Review: Fear Itself #1 (Marvel Comics)

Fear Itself #1Writer: Matt Fraction

Artist: Stuart Immonen

Colorist: Laura Martin

Letterer: Chris Eliopoulos

Editor: Lauren Sankovitch, Tom Brevoort

Publisher: Marvel Comics

Cover Date: June 2011

Cover Price: $3.99

 

Fear Itself is Marvel’s Big Event miniseries of the Spring. Not to be contained in a seven issue series, the storyline will affect several Marvel Universe titles throughout the spring/summer 2011.

Sin, the current Red Skull, found her father’s Journal that contained the whereabouts of a mysterious, but all-powerful weapon that was hidden away a long time ago. She will stop at nothing to get that weapon in her hands and upon wielding the weapon, she is transformed once again.

Meanwhile Tony Stark and the Avengers are looking to build a New Asgard on Earth. Not only will it help the Asgardians, but seek to rebuild the local economy by promising everyone in the neighboring town jobs. A town that was rocked when the Gods’ home came crashing to earth. But that doesn’t sit well with Odin, The All-Father.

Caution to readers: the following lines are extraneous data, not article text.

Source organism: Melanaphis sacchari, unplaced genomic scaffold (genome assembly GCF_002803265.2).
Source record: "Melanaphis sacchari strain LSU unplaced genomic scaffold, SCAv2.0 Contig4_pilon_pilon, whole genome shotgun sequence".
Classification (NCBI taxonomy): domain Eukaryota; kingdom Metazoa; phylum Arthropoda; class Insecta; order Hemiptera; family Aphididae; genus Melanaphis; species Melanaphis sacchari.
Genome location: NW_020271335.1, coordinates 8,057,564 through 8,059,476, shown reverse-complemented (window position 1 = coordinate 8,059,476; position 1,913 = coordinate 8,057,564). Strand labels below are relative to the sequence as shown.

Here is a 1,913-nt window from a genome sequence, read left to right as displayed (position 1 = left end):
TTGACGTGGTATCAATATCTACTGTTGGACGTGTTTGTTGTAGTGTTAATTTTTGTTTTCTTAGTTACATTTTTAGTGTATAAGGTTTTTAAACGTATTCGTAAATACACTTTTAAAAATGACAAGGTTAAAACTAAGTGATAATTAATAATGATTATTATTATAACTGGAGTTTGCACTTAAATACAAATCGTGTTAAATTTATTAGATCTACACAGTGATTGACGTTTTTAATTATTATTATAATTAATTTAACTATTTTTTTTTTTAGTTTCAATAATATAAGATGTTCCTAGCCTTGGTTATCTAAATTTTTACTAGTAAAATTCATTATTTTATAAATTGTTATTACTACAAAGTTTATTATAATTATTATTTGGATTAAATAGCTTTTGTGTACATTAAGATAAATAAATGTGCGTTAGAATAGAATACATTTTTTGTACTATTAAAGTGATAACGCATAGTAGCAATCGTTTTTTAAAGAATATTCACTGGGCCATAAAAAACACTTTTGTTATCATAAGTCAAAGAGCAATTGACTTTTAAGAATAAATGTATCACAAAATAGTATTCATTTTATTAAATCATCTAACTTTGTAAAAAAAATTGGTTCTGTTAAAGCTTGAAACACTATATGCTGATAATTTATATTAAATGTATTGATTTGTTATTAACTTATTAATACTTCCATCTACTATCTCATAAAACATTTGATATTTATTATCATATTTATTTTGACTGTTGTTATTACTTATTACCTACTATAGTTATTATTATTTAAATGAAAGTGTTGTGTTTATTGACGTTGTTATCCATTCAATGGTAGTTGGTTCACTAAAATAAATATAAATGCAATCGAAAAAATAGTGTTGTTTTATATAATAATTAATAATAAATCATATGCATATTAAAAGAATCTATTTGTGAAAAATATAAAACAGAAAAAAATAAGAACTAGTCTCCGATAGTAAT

But lurking beneath the ocean lies a powerful foe bound by old magic that seeks to destroy everything. Heimdall senses the disturbance and warns the Asgardians. Will they help save the Earth or will they just turn their backs on humanity?

Fear Itself: The Serpent is the intro to what I see as an action packed series. Matt Fraction sets up the story rather well in this issue; it’s a good balance of exposition and action. It builds the anticipation of greater things to come in the run. Stuart Immonen does his usual great job at illustrating the story. I don’t think he’s capable of doing a bad job, as far as I’ve been following him.

While, to me at least,  Fear Itself has all the ingredients of a lead-in to a ‘Ragnarok’ storyline, I hope Matt Fraction gives it a fresh spin. I’ve read Walt Simonson’s Thor run and I don’t think anyone can touch what he did on that series. It’s still early, but I hope this story goes in the right direction.

– The Comic Book Critic

Comic Book Critic Rating: 6.5

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